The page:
"When depression is recognized early and treated appropriately, it usually responds well to treatment".


Depression is a mental disorder characterized primarily by low mood and feelings of sadness, associated with alterations in behavior, activity level and thinking.

It is one of the most frequent pathologies in Primary Care and it is the first cause of psychiatric care and of disability derived from mental problems.

It appears more frequently in women and in people under 45 years old. 

Treatment with psycho-pharmaceuticals and/or psychotherapy manages, in most cases, to partially or totally alleviate the symptoms. Once the symptoms of depression have been overcome, it is advisable to continue under antidepressant treatment for as long as necessary to avoid possible relapses. In some cases, the treatment should be prolonged for life.

What are the symptoms of depression?

The core symptoms of depression are pathological sadness, loss of interest and ability to enjoy, and a decrease in vitality that limits activity level and produces exaggerated tiredness, which appears even after small efforts.

In addition, other symptoms may appear, such as feelings of guilt or disability, irritability, pessimism about the future, ideas of death or suicide, loss of confidence in oneself or in others, decreased concentration and memory, restlessness, sleep disorders and decreased appetite and libido, among others.

The most common symptoms are:

  • Pathological sadness.
  • Loss of interest.
  • Diminished vitality.
  • Exaggerated tiredness.

Do you have any of these symptoms?

You may have a depression

Types of depression

The depressions can be easily classified into 3 types.

The major depression has a more biological or endogenous origin, with a greater genetic component and less influence of external factors. It can appear in a recurrent manner and, in some cases, has a certain relationship with the season.

In contrast, there is reactive depression, caused by poor adaptation to stressful environmental circumstances.

Dysthymia, formerly known as depressive neurosis, which is characterized by a depressive picture of lesser intensity than the previous ones, of chronic evolution (more than two years), without asymptomatic periods and with feelings of incapacity and somatization. This last type of depression seems to be more closely related to the way of being and to prolonged stress.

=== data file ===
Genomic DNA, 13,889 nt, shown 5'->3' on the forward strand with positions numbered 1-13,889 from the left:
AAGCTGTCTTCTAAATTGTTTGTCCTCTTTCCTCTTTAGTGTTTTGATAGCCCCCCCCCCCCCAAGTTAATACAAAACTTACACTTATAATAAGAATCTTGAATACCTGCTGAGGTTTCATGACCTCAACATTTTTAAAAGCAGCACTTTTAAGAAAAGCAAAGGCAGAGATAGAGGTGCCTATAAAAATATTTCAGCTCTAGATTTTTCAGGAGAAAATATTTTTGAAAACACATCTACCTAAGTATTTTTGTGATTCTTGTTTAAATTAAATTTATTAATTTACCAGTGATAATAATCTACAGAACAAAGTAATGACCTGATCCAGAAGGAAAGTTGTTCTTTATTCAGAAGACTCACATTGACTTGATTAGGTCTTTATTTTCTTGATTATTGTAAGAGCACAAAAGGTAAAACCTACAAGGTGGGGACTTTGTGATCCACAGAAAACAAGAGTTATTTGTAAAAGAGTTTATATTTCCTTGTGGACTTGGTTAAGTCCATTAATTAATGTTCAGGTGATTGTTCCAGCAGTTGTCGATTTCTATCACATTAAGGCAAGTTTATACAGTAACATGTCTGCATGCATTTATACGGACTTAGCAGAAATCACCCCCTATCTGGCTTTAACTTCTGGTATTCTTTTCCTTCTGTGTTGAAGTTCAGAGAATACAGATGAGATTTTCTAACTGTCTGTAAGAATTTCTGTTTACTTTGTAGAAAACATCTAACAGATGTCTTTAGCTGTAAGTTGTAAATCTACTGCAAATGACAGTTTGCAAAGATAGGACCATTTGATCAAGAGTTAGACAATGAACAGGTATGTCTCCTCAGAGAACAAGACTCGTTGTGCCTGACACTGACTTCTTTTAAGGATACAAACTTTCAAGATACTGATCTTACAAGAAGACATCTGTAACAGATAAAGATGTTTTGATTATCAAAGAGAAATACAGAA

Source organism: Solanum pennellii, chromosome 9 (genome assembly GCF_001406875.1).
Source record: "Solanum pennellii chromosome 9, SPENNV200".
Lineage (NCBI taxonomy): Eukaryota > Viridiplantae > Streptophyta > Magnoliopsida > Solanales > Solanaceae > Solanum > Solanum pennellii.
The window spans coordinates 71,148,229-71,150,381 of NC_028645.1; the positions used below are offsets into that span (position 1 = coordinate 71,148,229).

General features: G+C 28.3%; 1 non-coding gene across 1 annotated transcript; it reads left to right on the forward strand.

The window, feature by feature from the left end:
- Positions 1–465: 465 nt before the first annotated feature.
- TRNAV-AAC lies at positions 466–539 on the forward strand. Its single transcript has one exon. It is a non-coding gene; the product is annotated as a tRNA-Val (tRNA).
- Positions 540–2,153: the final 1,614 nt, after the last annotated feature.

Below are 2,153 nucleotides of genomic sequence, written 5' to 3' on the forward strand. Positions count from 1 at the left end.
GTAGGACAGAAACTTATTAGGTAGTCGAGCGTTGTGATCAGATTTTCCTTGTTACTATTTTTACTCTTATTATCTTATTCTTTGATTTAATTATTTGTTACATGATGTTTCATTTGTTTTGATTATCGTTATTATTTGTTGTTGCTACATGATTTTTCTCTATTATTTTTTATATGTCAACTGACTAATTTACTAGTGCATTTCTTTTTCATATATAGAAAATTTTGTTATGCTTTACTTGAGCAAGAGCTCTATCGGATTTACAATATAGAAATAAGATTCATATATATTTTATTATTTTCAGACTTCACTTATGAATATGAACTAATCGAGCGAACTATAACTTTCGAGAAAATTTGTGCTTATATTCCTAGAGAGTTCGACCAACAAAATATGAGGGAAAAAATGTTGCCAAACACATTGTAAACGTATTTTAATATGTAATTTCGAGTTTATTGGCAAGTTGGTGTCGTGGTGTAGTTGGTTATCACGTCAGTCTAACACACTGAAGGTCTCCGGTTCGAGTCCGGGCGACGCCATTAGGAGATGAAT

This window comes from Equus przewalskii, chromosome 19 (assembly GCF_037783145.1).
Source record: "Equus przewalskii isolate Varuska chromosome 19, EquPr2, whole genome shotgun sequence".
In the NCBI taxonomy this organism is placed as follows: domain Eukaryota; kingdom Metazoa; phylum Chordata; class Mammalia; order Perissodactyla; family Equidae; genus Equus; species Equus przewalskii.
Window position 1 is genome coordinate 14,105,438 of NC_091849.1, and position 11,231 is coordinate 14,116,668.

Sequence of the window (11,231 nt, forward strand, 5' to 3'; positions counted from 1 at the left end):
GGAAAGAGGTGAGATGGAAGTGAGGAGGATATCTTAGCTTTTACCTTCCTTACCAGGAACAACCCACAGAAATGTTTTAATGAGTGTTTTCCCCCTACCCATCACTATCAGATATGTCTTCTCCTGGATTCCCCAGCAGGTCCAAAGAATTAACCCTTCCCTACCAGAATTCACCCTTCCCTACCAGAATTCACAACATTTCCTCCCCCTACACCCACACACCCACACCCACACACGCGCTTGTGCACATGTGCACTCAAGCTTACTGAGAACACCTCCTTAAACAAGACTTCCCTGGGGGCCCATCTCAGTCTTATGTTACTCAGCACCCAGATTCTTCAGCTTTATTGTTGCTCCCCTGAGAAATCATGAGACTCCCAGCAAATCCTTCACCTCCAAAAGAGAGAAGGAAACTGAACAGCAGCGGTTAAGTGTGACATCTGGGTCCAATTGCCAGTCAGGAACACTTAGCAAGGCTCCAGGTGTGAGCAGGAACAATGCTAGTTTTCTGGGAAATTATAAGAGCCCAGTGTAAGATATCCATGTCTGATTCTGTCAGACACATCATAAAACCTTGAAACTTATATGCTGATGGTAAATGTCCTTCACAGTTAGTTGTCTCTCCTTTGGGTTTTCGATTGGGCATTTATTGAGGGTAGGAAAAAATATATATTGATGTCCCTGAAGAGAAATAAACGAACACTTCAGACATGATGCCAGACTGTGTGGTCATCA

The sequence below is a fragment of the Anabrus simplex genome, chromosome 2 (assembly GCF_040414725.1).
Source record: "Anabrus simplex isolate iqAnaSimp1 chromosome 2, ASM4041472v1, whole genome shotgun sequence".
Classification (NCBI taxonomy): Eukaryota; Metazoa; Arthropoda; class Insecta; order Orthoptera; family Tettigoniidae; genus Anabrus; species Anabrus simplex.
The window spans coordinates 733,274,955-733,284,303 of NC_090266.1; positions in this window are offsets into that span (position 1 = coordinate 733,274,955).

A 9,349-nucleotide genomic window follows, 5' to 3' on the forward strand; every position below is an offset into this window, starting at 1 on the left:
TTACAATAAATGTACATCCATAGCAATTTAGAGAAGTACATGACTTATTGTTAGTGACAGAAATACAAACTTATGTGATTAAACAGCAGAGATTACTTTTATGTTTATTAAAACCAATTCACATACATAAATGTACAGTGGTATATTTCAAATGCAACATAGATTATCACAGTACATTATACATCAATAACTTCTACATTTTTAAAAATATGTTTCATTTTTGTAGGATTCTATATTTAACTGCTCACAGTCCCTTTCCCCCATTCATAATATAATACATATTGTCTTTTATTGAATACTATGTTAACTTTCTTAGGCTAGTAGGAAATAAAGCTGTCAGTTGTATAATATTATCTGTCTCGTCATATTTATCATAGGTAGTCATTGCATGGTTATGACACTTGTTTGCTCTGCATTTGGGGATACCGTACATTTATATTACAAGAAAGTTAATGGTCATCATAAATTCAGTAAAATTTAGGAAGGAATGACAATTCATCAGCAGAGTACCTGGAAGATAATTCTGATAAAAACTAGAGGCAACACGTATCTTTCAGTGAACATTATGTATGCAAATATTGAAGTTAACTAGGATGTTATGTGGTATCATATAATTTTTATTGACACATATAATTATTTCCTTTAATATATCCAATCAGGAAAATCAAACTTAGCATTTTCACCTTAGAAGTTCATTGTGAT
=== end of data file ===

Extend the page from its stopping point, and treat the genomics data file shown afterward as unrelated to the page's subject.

Finally, there is a type of depression called masked depression, which instead of manifesting itself with the symptoms already referred to, appears as organic discomfort - somatization - or changes in behavior.

What are the causes of depression?

Except for some cases of depression associated with organic diseases (Parkinson's disease, tuberculosis, etc.), depression is generally caused by the interaction of certain biological factors (hormonal changes, alterations in brain neurotransmitters such as serotonin, noradrenaline and dopamine, genetic components, etc.), with psychosocial factors (stressful circumstances in emotional, work or relationship life) and personality factors (especially their psychological defense mechanisms).

How is depression diagnosed?

Being at a certain point sadder or in the lowest mood is not enough for a diagnosis of depression.

For this reason, it is necessary that the intensity of the symptoms, their duration (at least 2 weeks) and the disability they generate, are of a sufficient entity to affect the normal or adequate functioning of the person.

  • Diagnostic interview.
  • Discard organic disease by means of: diagnostic tests and assessment by other specialists.
  • Psychodiagnosis tests.

How is depression treated?

The ideal treatment of depression will depend on the specific characteristics of the subtype of depression and will be, as always, personalized, so an adequate doctor-patient relationship is essential. Basically, treatment consists of psychotherapy and pharmacotherapy.

With psychotherapy, security, confidence, understanding and emotional support are offered; distorted thoughts are corrected; the temporary character is explained and the situation is de-dramatized; the patient's participation in the healing process is achieved and, finally, the patient is taught to foresee possible relapses.

As pharmacological treatment, antidepressants, anxiolytics and other coadjutant drugs are used, such as thyroid hormones, lithium carbonate or psychostimulants.

Finally, the electroconvulsive treatment, which is carried out in some circumstances (severe major depression of the adult, resistant depression), under anesthetic control and myorelaxation. It is a safe technique and its side effects on memory are usually mild and transitory. For operational, economic and socio-cultural reasons it is reserved for very specific indications.

Where do we treat it?


The Department of Psychiatry and Medical Psychology of the
of the Clínica Universidad de Navarra

Through a multidisciplinary work, the Department of Psychiatry and Clinical Psychology assists patients in a comprehensive way: it identifies the main causes of the disease and provides an individual approach with the most appropriate and effective treatments. 

Thanks to the experience of its team, it is able to offer the most advanced biological therapies, as well as an adequate psychotherapeutic orientation. In this way, the patient is helped to solve both personality problems and alterations in interpersonal and family dynamics.

Organized in specialized units

Imagen de la fachada de consultas de la sede en Pamplona de la Clínica Universidad de Navarra

Why at the Clinica?

  • Integral evaluation of the patient.
  • Personalized diagnosis.
  • Multidisciplinary team.

Our team of professionals